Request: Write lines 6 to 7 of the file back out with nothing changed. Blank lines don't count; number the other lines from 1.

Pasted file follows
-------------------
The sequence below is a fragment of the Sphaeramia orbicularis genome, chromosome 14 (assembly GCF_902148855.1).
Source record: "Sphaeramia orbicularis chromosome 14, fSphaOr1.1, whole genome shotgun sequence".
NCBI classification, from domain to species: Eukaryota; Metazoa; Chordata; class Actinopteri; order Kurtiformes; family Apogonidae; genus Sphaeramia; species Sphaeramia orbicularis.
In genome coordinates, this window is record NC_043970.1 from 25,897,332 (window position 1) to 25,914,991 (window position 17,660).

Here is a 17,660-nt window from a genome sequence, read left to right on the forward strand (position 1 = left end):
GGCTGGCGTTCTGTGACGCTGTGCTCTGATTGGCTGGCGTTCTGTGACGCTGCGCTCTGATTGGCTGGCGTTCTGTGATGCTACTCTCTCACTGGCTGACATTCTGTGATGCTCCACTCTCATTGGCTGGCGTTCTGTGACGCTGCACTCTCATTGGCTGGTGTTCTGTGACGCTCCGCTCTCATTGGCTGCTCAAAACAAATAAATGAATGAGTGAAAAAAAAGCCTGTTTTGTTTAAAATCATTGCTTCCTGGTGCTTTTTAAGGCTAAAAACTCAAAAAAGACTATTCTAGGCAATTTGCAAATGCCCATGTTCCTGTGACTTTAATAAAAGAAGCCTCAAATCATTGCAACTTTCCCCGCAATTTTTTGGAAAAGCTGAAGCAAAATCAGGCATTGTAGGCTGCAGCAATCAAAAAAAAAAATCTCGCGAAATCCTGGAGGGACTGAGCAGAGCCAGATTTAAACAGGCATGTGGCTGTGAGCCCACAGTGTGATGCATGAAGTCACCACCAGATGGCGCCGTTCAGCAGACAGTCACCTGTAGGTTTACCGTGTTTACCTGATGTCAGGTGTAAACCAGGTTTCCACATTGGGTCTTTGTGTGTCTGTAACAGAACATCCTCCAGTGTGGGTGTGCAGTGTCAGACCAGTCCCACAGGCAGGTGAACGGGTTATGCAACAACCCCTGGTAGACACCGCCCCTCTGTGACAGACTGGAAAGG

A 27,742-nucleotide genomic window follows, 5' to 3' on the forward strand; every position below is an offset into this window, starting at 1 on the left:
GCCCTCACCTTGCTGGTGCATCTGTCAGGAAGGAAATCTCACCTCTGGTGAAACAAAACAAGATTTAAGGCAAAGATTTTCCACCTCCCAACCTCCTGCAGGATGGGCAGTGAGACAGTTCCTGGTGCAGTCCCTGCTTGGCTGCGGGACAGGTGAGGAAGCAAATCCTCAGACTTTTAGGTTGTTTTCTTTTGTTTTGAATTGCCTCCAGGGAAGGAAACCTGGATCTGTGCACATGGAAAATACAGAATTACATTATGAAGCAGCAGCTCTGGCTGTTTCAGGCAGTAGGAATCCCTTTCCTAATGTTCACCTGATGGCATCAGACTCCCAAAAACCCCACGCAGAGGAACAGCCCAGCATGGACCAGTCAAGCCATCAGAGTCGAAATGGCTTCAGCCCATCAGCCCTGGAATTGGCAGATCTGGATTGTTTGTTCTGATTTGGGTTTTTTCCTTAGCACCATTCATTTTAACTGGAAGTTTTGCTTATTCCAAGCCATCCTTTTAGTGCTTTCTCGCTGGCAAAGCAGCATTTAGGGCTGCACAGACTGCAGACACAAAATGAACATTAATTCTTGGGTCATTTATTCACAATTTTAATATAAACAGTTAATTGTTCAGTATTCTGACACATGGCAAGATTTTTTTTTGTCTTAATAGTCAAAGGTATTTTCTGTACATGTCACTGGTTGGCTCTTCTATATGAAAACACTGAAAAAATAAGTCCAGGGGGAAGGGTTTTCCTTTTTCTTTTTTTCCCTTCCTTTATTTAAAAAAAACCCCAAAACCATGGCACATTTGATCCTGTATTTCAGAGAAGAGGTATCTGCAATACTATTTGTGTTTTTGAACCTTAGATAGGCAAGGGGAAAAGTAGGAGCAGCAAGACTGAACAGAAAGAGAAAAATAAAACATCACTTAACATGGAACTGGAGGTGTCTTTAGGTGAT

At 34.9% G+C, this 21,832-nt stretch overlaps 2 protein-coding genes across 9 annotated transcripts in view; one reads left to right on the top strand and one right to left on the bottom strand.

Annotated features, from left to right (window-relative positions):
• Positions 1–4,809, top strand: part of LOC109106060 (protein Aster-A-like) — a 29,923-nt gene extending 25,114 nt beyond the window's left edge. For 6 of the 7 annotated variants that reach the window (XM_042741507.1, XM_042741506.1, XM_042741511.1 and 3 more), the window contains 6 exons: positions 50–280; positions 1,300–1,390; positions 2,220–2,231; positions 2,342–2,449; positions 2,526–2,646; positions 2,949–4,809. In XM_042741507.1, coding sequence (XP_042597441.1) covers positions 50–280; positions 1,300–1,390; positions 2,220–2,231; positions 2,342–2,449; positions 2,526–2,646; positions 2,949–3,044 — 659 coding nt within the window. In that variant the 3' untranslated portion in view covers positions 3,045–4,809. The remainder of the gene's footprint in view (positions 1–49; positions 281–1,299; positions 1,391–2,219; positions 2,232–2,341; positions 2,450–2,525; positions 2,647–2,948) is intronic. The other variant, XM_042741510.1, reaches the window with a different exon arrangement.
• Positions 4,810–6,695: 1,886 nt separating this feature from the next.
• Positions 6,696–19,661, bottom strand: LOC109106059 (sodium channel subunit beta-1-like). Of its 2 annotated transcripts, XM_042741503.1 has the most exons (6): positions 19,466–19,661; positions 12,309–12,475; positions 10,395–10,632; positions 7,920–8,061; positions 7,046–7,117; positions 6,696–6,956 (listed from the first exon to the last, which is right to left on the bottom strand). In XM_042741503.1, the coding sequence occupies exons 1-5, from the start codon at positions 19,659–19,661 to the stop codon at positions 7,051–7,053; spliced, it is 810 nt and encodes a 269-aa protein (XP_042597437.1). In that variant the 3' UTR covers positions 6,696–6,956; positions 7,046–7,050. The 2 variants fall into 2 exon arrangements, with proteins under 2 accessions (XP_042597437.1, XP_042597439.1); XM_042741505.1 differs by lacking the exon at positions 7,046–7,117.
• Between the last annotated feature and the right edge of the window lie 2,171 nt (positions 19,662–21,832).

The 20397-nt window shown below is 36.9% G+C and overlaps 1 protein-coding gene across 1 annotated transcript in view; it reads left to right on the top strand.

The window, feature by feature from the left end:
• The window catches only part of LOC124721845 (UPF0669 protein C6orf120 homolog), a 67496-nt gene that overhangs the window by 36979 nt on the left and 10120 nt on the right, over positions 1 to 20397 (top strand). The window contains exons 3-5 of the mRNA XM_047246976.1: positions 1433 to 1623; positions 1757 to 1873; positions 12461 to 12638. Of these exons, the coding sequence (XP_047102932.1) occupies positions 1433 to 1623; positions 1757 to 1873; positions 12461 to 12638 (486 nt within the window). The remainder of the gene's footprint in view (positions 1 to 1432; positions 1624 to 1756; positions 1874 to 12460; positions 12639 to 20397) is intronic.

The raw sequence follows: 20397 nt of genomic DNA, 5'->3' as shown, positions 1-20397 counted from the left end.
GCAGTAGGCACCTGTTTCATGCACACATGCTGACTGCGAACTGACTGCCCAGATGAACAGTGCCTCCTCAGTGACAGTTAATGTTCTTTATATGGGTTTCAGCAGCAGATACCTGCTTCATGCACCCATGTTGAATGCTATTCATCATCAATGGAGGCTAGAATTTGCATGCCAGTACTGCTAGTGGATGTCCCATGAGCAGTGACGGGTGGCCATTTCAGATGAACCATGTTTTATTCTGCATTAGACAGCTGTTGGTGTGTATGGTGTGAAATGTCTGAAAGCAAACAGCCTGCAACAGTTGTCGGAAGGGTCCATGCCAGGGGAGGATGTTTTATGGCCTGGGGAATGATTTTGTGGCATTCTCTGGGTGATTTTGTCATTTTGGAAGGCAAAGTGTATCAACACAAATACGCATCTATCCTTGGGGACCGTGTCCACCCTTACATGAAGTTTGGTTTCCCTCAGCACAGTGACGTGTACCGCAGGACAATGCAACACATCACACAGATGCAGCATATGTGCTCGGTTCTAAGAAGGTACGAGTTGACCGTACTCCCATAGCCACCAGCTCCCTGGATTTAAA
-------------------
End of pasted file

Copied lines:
GGCTGGCGTTCTGTGACGCTGTGCTCTGATTGGCTGGCGTTCTGTGACGCTGCGCTCTGATTGGCTGGCGTTCTGTGATGCTACTCTCTCACTGGCTGACATTCTGTGATGCTCCACTCTCATTGGCTGGCGTTCTGTGACGCTGCACTCTCATTGGCTGGTGTTCTGTGACGCTCCGCTCTCATTGGCTGCTCAAAACAAATAAATGAATGAGTGAAAAAAAAGCCTGTTTTGTTTAAAATCATTGCTTCCTGGTGCTTTTTAAGGCTAAAAACTCAAAAAAGACTATTCTAGGCAATTTGCAAATGCCCATGTTCCTGTGACTTTAATAAAAGAAGCCTCAAATCATTGCAACTTTCCCCGCAATTTTTTGGAAAAGCTGAAGCAAAATCAGGCATTGTAGGCTGCAGCAATCAAAAAAAAAAATCTCGCGAAATCCTGGAGGGACTGAGCAGAGCCAGATTTAAACAGGCATGTGGCTGTGAGCCCACAGTGTGATGCATGAAGTCACCACCAGATGGCGCCGTTCAGCAGACAGTCACCTGTAGGTTTACCGTGTTTACCTGATGTCAGGTGTAAACCAGGTTTCCACATTGGGTCTTTGTGTGTCTGTAACAGAACATCCTCCAGTGTGGGTGTGCAGTGTCAGACCAGTCCCACAGGCAGGTGAACGGGTTATGCAACAACCCCTGGTAGACACCGCCCCTCTGTGACAGACTGGAAAGG

A 27,742-nucleotide genomic window follows, 5' to 3' on the forward strand; every position below is an offset into this window, starting at 1 on the left: